Why did Phoebe Copas shoot her Uber driver? The 48-year-old got into a car driven by Daniel Piedra Garcia on June 16 thinking she was heading to El Paso in Texas. But when she saw a sign reading “Juárez, Mexico” — which lies on the other side of the border — she pulled a handgun from her bag and shot Piedra in the head. He died several days later. Copas later told the police she panicked when she thought she was being abducted.
It wasn’t long after that the disappearance of 25-year-old Alabaman Carlee Russell became an internet sensation. Russell had called 911 to report that she was helping a toddler she had found wandering along the side of a highway. But when officers arrived at the scene, Russell and the child were nowhere to be found. Instead, they found her wig, phone and car. Sparking a 49-hour police search, Russell then turned up at her parents’ home saying she had been blindfolded, kidnapped and forced into a vehicle, where she could hear a baby crying. She claimed she had been held in a home where a woman fed her cheese and crackers, but that she had managed to escape.
In a statement from her lawyer nine days later, Russell admitted that the entire story had been fabricated. Police reported that they had found some “very strange” searches on her phone, including “how to take money from a register without being caught” and “the movie Taken” — in which Liam Neeson tracks down a gang that has kidnapped his daughter in order to sell her into sexual servitude.
Days after Russell’s deceit was revealed, Californian “momfluencer” Katie Sorensen was sentenced to 90 days in jail. Her crime had been to falsely report, in social media videos that had gone viral two years earlier, that a Hispanic couple who “weren’t clean-cut individuals” had attempted to kidnap her two children in a suburban parking lot.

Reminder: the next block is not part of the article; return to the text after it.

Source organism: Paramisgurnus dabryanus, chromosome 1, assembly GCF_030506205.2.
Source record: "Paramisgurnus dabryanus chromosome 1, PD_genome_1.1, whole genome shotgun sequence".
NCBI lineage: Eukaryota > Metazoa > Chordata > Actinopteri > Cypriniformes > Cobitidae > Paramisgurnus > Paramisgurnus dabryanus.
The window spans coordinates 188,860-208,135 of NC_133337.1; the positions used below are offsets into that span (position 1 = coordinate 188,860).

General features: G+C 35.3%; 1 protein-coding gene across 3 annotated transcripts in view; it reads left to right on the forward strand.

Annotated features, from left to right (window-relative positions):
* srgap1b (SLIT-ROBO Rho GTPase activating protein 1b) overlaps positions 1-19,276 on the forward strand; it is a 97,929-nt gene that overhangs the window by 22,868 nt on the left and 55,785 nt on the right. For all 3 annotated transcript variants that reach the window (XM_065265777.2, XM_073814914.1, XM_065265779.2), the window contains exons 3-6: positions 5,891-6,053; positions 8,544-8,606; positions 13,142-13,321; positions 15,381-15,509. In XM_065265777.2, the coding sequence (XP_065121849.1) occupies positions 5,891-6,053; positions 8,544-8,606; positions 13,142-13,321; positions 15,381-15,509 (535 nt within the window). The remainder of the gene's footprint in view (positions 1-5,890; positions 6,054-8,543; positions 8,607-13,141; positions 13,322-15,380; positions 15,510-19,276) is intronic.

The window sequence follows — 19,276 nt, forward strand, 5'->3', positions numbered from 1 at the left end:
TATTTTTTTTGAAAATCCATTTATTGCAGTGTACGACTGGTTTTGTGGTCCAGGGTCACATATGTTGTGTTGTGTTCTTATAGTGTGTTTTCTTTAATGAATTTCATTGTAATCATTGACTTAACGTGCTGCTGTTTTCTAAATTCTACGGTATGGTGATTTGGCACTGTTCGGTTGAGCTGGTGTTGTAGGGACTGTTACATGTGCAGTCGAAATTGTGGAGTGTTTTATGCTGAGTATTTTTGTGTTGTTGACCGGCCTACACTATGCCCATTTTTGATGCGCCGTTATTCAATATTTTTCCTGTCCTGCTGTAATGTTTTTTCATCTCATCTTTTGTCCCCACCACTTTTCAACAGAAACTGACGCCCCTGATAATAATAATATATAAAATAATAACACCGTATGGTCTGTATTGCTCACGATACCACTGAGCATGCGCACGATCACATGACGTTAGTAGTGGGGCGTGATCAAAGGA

This collection of bizarre and sad stories point to a strange phenomenon. Awareness of human trafficking has curdled to such an extent that an increasing number of women think it feasible that they or their children could be snatched off the streets. Exacerbating their fears, Sound of Freedom was released in cinemas at around the same time Russell came clean. It tells the story of Tim Ballard and his foundation, Operation Underground Railroad, which purports to have rescued around 4,000 children from traffickers and has found a receptive audience.
Earlier this year, a Pew survey on American parenting found that 28% of parents of children under 18 — that figure rising to 35% of mothers — were extremely or very worried about their kids being kidnapped or abducted. The fear ranked third on the list of concerns, behind mental health issues and bullying, and above getting shot, pregnant or addicted to drugs. It appears that America’s long history of stranger danger has been supercharged by very modern forces.
The period between 1970 and 2000 is known as the “golden age of serial murder”, as the birth of the interstate highway system meant unprecedented numbers of people moved to urban and suburban centres. The resulting loss of community and greater anonymity is thought to be behind the dramatic increase in murders and abductions, with children and young women overwhelmingly the victims.